Depression Glass is Still Delighting After All These Years

From the Depression Glass collection of Luna Bazaar

  At some point in time, on a visit to Aunt Edna’s or Grandma Mimi’s, you may have seen a plate or candy dish made of pink or amber glass. If so, you were probably looking at Depression Glass. This easily recognizable glassware was manufactured during the Depression in a variety of
colors including Coke bottle green, deep red, and cobalt blue, light blue, and clear.

My great-aunt had a candy dish just like this one on the coffee
table in her the sitting room. It was always filled with pepper-
mint and butterscotch candies.

  The Great Depression was a time of such economic stagnation, that companies were giving away glassware to encourage people to buy their products.  Gas stations, furniture stores, and Quaker Oats were among those who took part in the giveaway.  Quaker Oats would hide a piece of glassware at the bottom of the box of oats, like a prize in a Cracker Jack box. In fact, another name for Depression Glass is “Oatmeal Glass”.

Why would anyone buy any other kind of oatmeal when
you could find a glassware “prize” at the bottom of a
Quaker Oats box?

To get customers to continue buying their product, companies created sets of dishes that could be accumulated over time. Movie theatres started having weekly “Dish Nights” in which a cup, saucer, or plate was given to anyone who bought a ticket for the picture show. Few people could afford going to the movies, and households were cutting back on luxuries like new dishes, so “Dish Nights” were a big hit. Customers kept going back in order to complete the set.

It would take a lot of trips to the movies to collect this set of Depression Glass.

 How could businesses afford to give away this attractive glassware? It was actually very inexpensive to manufacture. Almost all Depression Glass was mass-produced in the Midwestern United States, where raw materials were readily accessible, and the cost of power was low.

The Capstan Glass factory in Connelsville,
PA which later became Anchor Hocking,
a major manufacturer of Depression Glass.

 The quality of the glass itself was low. For example, it could not be compared with fine leaded crystal. The glass was poured into a mold, and oftentimes there were rough edges or extra glass where the sides of the mold came together. With finer glassware, the rough edges are smoothed by hand after the glass cools. There was no additional hand work on Depression Glass, This made it even more economical to produce.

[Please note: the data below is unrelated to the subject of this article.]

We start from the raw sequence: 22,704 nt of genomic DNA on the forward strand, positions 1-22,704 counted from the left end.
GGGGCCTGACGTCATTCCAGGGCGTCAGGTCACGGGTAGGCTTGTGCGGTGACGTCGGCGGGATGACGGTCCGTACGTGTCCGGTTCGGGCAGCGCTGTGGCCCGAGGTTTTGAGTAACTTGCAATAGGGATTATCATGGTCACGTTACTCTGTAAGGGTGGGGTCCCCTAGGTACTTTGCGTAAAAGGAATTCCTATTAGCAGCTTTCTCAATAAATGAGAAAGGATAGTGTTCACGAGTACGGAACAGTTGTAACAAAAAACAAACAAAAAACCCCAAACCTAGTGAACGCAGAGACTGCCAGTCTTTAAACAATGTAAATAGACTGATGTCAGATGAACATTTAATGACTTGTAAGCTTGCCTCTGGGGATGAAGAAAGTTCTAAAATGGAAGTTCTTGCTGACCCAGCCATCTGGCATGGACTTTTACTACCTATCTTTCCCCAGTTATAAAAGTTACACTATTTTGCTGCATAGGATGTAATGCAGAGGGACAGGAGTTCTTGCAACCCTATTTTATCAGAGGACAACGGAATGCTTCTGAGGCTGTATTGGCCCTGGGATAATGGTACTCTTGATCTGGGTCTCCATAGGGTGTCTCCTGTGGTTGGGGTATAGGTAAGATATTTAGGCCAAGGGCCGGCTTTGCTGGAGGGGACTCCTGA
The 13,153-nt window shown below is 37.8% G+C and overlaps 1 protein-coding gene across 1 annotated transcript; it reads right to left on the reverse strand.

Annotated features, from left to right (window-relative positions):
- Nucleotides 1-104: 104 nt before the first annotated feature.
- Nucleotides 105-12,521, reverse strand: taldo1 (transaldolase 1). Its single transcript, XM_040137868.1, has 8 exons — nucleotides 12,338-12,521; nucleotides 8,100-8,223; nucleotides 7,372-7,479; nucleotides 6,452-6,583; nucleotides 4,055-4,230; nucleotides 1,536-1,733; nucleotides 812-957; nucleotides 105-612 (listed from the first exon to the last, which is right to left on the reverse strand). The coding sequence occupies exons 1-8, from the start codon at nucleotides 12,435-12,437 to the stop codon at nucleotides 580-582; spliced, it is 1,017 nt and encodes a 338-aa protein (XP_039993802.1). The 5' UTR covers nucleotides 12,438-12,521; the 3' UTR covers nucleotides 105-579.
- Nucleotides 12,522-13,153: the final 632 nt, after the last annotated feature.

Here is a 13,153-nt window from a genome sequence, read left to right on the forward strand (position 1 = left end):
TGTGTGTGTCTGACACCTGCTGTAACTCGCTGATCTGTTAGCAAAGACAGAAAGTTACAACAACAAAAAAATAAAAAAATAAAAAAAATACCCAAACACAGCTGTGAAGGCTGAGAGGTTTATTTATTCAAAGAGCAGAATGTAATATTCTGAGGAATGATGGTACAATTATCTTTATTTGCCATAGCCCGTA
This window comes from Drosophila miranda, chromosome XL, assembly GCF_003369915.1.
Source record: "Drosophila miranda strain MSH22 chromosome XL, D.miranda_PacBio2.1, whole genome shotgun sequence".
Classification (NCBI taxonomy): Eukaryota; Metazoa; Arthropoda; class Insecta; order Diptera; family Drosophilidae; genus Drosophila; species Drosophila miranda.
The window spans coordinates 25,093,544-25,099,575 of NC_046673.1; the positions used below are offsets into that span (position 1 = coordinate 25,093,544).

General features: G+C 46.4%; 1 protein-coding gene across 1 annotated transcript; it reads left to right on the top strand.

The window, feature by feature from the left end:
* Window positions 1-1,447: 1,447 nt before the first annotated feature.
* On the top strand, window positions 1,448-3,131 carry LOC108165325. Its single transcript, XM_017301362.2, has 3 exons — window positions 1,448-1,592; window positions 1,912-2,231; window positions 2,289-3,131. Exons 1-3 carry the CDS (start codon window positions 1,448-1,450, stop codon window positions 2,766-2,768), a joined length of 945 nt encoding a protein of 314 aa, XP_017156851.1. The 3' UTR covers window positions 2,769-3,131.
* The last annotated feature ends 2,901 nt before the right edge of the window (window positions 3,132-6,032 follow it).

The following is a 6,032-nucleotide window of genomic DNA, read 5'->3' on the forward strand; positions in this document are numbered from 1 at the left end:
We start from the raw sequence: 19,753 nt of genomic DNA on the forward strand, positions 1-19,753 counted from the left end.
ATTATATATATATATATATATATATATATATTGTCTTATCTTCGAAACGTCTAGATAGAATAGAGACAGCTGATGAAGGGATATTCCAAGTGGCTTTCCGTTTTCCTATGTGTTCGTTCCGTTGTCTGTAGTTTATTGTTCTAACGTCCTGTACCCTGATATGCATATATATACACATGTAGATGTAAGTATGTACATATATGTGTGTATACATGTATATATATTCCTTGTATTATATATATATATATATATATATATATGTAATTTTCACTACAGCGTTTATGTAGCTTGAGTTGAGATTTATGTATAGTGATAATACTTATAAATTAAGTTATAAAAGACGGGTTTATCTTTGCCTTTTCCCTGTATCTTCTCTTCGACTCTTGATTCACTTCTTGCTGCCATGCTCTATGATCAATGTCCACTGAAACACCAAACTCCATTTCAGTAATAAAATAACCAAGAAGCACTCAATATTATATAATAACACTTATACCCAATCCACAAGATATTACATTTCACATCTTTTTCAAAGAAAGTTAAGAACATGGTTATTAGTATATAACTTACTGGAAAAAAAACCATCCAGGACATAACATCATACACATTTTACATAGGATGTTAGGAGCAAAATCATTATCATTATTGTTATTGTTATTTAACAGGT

The ornate patterns of Depression Glass are raised.

How do you identify Depression Glass?

  • It is translucent glass, with the exceptions of Milk Glass, Jadeite, and Black, which are opaque.
  • It will be one of these colors: clear, pink, Coke bottle green, emerald green, topaz yellow, amber, cobalt blue, light blue, deep red, amethyst. The rarest color is orange.
  • It is ornately patterned.
  • The pattern is raised – you can feel the pattern on the surface of the glass.
  • The glass is pressed in a mold, not hand-cut or etched.

Depression Glass-inspired candle holders and bud vases from Luna Bazaar come in pink and Coke bottle green. You can feel the raised pattern on each piece. Our selection ranges from small votives to 6-inch vases.Get the complete view here:
http://www.lunabazaar.com/depression-style-vintage-glass-candle-holders.aspx

One thought on “Depression Glass is Still Delighting After All These Years

  1. MZ December 14, 2012 at 12:41 am Reply

    Interesting note there about your pink sharon rose photo, The one that says “The ornate patterns of Depression Glass are raised.” Sharon rose is actually smooth on the inside and dimpled on the outside, resulting in depressions instead of raised surfaces. I have more photos of my depression glass collection at http://www.whoamaria.com

    Like

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